Stan Douglas

Stan Douglas
Abbott & Cordova
i

2009

His film and video installations, photography and work in television frequently touch on the history of literature, cinema and music, while examining the "failed utopia" of modernism and obsolete technologies.

  • Born in Vanocuver 1960
  • Lives and works in Vancouver
  • Dealer: David Zwirner, New York

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So many things had to come together to pull off the Woodward’s redevelopment and having Stan Douglas produce Abbott & Cordova, 7 August 1971 tied it all together. This work restages the Gastown riot of 1971 and involved more than 100 actors portraying riot police, hippies and Mounted Police. Stan recreated the riot scene by laying down asphalt, reproducing aged building façades and merchandising store windows. The 1971 riot was a pivotal moment in determining Gastown’s current character.

In 2010, Westbank completed the hugely contentious Woodward’s development in Vancouver’s Downtown Eastside (DES). Here, in as distinct a departure from Thater’s work as hers was from Chihuly, Vancouver artist Stan Douglas has mounted Abbott & Cordova, 7 August 1971, a complex and epic photographic depiction of a riot that erupted on that day when Vancouver Police Department (VPD) officers attacked protestors gathered in demonstration against the enforcement of laws prohibiting marijuana possession.

Gillespie’s invitation to Douglas to make a work in this contentious zone was partly based on the artist’s long engagement with the Downtown Eastside. Douglas has maintained studios in the DES for decades, and in the early 2000ʼs he began to address the area as a subject of his work. This began, ambitiously, in the creation of a sixteen-foot panoramic photographic portrait of the entire south side of the 100-block West Hastings’s Street – the opposite side of the block from the Woodward’s development – which at the time was entirely boarded up due to the malaise ignited by the escalating street market for drugs endemic on the block. A common perception however, is that the area’s rapid and precipitous deterioration in the 1990’s began when the Woodward’s department store – long an anchor of the community – closed its doors in 1993. Certainly the patina of scars that the South side of the 100-block bore and which Douglas found so evocative were directly attributable to the fact that, for over fifteen years, an entire city block on the other side of the street was uninhabited.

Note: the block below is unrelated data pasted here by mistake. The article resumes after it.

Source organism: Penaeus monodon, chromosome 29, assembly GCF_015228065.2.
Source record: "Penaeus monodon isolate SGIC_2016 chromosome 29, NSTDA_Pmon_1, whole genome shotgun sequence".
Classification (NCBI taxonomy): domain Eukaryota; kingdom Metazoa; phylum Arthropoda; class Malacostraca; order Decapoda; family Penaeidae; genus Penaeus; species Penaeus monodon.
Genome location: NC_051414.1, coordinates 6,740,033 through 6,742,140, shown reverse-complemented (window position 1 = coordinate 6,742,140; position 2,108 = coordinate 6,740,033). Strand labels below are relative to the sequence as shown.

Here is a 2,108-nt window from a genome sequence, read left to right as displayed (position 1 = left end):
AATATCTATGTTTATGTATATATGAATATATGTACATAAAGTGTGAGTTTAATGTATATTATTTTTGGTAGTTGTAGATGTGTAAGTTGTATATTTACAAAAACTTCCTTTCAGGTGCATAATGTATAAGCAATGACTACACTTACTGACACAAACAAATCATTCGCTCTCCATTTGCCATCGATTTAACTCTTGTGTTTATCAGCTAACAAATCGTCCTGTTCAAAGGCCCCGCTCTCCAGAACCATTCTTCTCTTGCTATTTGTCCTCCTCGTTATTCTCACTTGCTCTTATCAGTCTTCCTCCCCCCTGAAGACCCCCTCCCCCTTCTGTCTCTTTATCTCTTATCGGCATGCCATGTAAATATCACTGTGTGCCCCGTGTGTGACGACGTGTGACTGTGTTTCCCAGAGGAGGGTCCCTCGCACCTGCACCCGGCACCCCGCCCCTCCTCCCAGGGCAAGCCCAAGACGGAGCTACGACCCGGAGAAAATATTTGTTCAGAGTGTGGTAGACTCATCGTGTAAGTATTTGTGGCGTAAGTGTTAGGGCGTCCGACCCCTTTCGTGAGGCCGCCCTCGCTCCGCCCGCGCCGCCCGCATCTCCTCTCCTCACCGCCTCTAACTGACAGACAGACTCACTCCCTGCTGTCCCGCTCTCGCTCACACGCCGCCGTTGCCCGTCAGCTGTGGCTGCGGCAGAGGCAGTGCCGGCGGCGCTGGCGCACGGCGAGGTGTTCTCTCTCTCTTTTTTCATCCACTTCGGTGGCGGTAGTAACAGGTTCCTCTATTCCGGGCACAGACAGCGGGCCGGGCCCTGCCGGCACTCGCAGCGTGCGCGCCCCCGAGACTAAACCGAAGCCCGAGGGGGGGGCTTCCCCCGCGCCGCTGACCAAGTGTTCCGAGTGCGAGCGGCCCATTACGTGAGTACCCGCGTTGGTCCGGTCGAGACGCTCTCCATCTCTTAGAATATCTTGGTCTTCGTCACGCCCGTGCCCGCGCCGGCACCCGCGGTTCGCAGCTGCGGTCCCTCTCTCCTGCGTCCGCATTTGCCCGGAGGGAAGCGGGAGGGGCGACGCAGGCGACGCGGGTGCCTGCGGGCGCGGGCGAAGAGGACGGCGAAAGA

Douglas’s idea for a commission for Westbank was thus shaped by the history of the community and the role of the Woodward’s building for and in the surrounding area. An early idea was a photographic “cross section” of the Woodward’s department store during a typical shopping day sometime in the 1950’s, with the intention of creating an archeology of the near past and showing the centrality of the store for what had been a heterogeneously large number of Vancouverites. When this idea proved unrealizable, Douglas began to focus on a topic that has long interested him: photographic recreations of Vancouver riots, in this case 1971’s Gastown Riot, which occurred in the blocks surrounding Woodward’s.

Douglas and a team delved into the history of this infamous incident with an eye to showing it through a new and unlikely perspective, recreating the event with as much historical accuracy and verisimilitude as possible in a photograph enacted on set with actors dressed in period costume. The set was erected with meticulous attention in a parking lot of the Pacific National Exhibition (PNE) in the spring of 2008, and includes details gathered from primary records and through interviews conducted with living participants – police, bystanders and protesters – directly involved in the riot. The set, including a recreated façade of the Woodward’s building, was stocked with detailed period accents, including facsimiles of posters advertising rock concerts on in Vancouver at the time of the riot, and such things as watermelon rinds littering the concrete, that according to testimony, people were eating on the day.

Given this attention to detail, what is most surprising about the huge finished photograph (thirteen by eight metres), is how it manages to upset our preconceptions about what a riot should look like. Douglas has staged the action so that our gaze is drawn to the image’s edges and away from the relative absence in the photograph’s centre of any “action” (save for two teenagers running in escape from the police). Instead, the confrontations are arrayed around the image’s periphery, where mounted officers barricade groups of youths and riot police and undercover plainclothes cops manhandle others into a paddy wagon. Curious bystanders stand and gawk, apparently comfortable in their perceived risk of arrest, and in the case of two young boys, nonchalantly enjoy the drama from the curbside. Abbott & Cordova, 7 August 1971, contains equal parts violence, voyeurism, fear and confusion, and Douglas has staged the image’s confrontations and spectatorship in a scene where the action appears everywhere and nowhere.

Through this radical composition, Douglas has created a rupture in our conception of how historical events are, as a genre, portrayed, within an historical counter-narrative of a polarizing civic event. Even prior to its debut the artwork had incited the VPD to publicly condemn Douglas’ choice to recreate the event. Now that its installed in the atrium of the finished building, it will be stimulating to track how this photograph – unique for the scale and ambition of its historical imagination – will assert itself in an ongoing and often divisive debate about Vancouver’s urban space and its built identity, particularly in the area where the development is sited, and where the impact of the presence of both artwork and building is only beginning to be gauged.